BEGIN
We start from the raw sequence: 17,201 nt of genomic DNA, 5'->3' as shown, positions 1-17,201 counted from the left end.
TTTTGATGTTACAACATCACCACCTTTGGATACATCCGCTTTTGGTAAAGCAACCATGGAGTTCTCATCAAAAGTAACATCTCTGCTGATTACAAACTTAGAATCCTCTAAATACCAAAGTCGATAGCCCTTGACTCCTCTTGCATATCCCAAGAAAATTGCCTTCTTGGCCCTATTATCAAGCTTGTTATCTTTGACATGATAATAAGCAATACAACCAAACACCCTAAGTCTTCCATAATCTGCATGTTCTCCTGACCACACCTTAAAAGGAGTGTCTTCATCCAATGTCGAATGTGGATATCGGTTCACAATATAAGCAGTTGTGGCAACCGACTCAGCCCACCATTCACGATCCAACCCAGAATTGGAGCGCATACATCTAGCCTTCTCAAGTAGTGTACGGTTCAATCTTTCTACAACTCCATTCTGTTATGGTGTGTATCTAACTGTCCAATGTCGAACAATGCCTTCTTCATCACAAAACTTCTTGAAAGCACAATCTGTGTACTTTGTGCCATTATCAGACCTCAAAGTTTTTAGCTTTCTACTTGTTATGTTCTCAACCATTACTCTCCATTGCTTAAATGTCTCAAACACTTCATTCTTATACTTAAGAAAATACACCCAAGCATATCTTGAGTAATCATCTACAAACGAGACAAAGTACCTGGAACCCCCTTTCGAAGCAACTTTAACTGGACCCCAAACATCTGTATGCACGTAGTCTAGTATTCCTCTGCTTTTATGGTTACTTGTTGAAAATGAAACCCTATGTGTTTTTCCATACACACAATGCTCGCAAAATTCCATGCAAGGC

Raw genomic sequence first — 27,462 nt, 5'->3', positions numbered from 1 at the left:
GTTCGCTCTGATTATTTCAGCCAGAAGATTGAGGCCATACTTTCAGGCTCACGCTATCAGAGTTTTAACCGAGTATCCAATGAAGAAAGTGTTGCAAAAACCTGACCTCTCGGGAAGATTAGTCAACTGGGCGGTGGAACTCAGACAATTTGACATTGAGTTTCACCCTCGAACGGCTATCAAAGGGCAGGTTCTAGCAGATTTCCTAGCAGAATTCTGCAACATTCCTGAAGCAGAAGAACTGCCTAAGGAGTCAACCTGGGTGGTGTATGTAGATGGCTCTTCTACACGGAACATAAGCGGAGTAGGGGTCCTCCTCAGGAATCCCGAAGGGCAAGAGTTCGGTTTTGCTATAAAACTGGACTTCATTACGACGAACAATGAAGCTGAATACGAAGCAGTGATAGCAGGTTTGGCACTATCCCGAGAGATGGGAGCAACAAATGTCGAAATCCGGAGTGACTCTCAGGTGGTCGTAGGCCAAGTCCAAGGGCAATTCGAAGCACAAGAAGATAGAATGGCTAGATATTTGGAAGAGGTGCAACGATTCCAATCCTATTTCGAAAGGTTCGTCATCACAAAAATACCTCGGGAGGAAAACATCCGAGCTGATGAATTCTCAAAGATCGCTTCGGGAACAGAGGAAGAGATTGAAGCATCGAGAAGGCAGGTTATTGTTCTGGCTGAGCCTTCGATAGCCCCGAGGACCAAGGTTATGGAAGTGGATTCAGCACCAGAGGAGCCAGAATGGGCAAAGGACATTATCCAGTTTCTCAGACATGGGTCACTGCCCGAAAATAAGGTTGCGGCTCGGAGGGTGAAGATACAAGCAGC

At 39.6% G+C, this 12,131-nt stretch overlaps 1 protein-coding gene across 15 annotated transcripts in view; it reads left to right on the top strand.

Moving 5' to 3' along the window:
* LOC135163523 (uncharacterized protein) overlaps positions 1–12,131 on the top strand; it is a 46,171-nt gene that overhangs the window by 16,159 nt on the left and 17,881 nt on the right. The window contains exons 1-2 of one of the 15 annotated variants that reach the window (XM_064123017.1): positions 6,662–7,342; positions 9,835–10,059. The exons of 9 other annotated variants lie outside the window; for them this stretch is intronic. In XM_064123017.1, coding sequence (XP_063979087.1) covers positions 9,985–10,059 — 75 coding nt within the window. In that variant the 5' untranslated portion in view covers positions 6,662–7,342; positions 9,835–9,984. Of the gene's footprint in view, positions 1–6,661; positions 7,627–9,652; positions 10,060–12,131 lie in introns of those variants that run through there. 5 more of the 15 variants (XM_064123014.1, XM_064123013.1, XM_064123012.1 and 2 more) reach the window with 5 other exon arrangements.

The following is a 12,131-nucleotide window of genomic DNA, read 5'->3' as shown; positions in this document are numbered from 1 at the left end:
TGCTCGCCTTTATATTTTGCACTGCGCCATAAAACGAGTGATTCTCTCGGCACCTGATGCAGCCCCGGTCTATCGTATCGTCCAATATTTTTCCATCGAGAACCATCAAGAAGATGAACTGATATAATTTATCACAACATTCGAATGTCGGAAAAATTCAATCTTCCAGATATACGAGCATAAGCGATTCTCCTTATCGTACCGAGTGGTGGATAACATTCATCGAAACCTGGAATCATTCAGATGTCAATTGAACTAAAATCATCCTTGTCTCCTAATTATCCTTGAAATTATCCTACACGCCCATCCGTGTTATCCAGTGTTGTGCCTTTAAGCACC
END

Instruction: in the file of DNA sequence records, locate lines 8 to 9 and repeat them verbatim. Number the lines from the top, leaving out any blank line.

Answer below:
The following is a 12,131-nucleotide window of genomic DNA, read 5'->3' as shown; positions in this document are numbered from 1 at the left end:
TGCTCGCCTTTATATTTTGCACTGCGCCATAAAACGAGTGATTCTCTCGGCACCTGATGCAGCCCCGGTCTATCGTATCGTCCAATATTTTTCCATCGAGAACCATCAAGAAGATGAACTGATATAATTTATCACAACATTCGAATGTCGGAAAAATTCAATCTTCCAGATATACGAGCATAAGCGATTCTCCTTATCGTACCGAGTGGTGGATAACATTCATCGAAACCTGGAATCATTCAGATGTCAATTGAACTAAAATCATCCTTGTCTCCTAATTATCCTTGAAATTATCCTACACGCCCATCCGTGTTATCCAGTGTTGTGCCTTTAAGCACC